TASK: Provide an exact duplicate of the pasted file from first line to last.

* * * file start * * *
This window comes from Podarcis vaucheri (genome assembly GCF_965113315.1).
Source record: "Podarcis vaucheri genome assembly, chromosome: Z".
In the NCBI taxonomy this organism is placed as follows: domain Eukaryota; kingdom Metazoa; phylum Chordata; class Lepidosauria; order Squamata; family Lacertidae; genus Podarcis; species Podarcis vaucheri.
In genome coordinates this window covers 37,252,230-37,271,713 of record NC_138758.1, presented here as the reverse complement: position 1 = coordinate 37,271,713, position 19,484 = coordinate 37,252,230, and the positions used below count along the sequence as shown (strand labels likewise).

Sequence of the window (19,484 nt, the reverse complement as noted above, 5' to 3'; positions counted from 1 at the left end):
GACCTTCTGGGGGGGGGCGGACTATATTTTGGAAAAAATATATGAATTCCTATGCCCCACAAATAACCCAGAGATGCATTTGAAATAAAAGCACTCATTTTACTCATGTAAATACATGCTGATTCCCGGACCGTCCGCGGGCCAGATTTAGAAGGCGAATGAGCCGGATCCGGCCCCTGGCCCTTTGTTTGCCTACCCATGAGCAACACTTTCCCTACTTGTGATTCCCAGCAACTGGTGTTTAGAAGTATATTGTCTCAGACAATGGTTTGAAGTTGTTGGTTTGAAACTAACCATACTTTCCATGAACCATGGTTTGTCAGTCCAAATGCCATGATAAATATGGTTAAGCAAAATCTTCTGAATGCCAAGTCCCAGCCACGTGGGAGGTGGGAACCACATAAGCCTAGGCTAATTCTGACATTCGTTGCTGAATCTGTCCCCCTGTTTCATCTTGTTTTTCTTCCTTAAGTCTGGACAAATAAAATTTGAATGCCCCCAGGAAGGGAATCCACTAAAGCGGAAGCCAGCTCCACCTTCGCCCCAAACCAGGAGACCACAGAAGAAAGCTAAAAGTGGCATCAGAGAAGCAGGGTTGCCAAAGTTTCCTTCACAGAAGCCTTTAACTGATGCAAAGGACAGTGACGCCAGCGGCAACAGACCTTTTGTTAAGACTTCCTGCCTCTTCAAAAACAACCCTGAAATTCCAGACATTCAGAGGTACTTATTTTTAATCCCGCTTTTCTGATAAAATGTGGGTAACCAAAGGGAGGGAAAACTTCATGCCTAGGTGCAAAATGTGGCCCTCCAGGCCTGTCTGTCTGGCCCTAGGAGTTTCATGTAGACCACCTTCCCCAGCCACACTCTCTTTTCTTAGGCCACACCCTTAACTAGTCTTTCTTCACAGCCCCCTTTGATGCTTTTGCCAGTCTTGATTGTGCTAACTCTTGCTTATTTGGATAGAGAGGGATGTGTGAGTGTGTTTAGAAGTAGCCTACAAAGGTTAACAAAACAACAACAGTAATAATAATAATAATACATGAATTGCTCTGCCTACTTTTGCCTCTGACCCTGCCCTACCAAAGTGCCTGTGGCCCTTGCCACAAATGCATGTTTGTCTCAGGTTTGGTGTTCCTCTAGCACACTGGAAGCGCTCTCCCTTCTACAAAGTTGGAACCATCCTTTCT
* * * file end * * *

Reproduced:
This window comes from Podarcis vaucheri (genome assembly GCF_965113315.1).
Source record: "Podarcis vaucheri genome assembly, chromosome: Z".
In the NCBI taxonomy this organism is placed as follows: domain Eukaryota; kingdom Metazoa; phylum Chordata; class Lepidosauria; order Squamata; family Lacertidae; genus Podarcis; species Podarcis vaucheri.
In genome coordinates this window covers 37,252,230-37,271,713 of record NC_138758.1, presented here as the reverse complement: position 1 = coordinate 37,271,713, position 19,484 = coordinate 37,252,230, and the positions used below count along the sequence as shown (strand labels likewise).

Sequence of the window (19,484 nt, the reverse complement as noted above, 5' to 3'; positions counted from 1 at the left end):
GACCTTCTGGGGGGGGGCGGACTATATTTTGGAAAAAATATATGAATTCCTATGCCCCACAAATAACCCAGAGATGCATTTGAAATAAAAGCACTCATTTTACTCATGTAAATACATGCTGATTCCCGGACCGTCCGCGGGCCAGATTTAGAAGGCGAATGAGCCGGATCCGGCCCCTGGCCCTTTGTTTGCCTACCCATGAGCAACACTTTCCCTACTTGTGATTCCCAGCAACTGGTGTTTAGAAGTATATTGTCTCAGACAATGGTTTGAAGTTGTTGGTTTGAAACTAACCATACTTTCCATGAACCATGGTTTGTCAGTCCAAATGCCATGATAAATATGGTTAAGCAAAATCTTCTGAATGCCAAGTCCCAGCCACGTGGGAGGTGGGAACCACATAAGCCTAGGCTAATTCTGACATTCGTTGCTGAATCTGTCCCCCTGTTTCATCTTGTTTTTCTTCCTTAAGTCTGGACAAATAAAATTTGAATGCCCCCAGGAAGGGAATCCACTAAAGCGGAAGCCAGCTCCACCTTCGCCCCAAACCAGGAGACCACAGAAGAAAGCTAAAAGTGGCATCAGAGAAGCAGGGTTGCCAAAGTTTCCTTCACAGAAGCCTTTAACTGATGCAAAGGACAGTGACGCCAGCGGCAACAGACCTTTTGTTAAGACTTCCTGCCTCTTCAAAAACAACCCTGAAATTCCAGACATTCAGAGGTACTTATTTTTAATCCCGCTTTTCTGATAAAATGTGGGTAACCAAAGGGAGGGAAAACTTCATGCCTAGGTGCAAAATGTGGCCCTCCAGGCCTGTCTGTCTGGCCCTAGGAGTTTCATGTAGACCACCTTCCCCAGCCACACTCTCTTTTCTTAGGCCACACCCTTAACTAGTCTTTCTTCACAGCCCCCTTTGATGCTTTTGCCAGTCTTGATTGTGCTAACTCTTGCTTATTTGGATAGAGAGGGATGTGTGAGTGTGTTTAGAAGTAGCCTACAAAGGTTAACAAAACAACAACAGTAATAATAATAATAATACATGAATTGCTCTGCCTACTTTTGCCTCTGACCCTGCCCTACCAAAGTGCCTGTGGCCCTTGCCACAAATGCATGTTTGTCTCAGGTTTGGTGTTCCTCTAGCACACTGGAAGCGCTCTCCCTTCTACAAAGTTGGAACCATCCTTTCT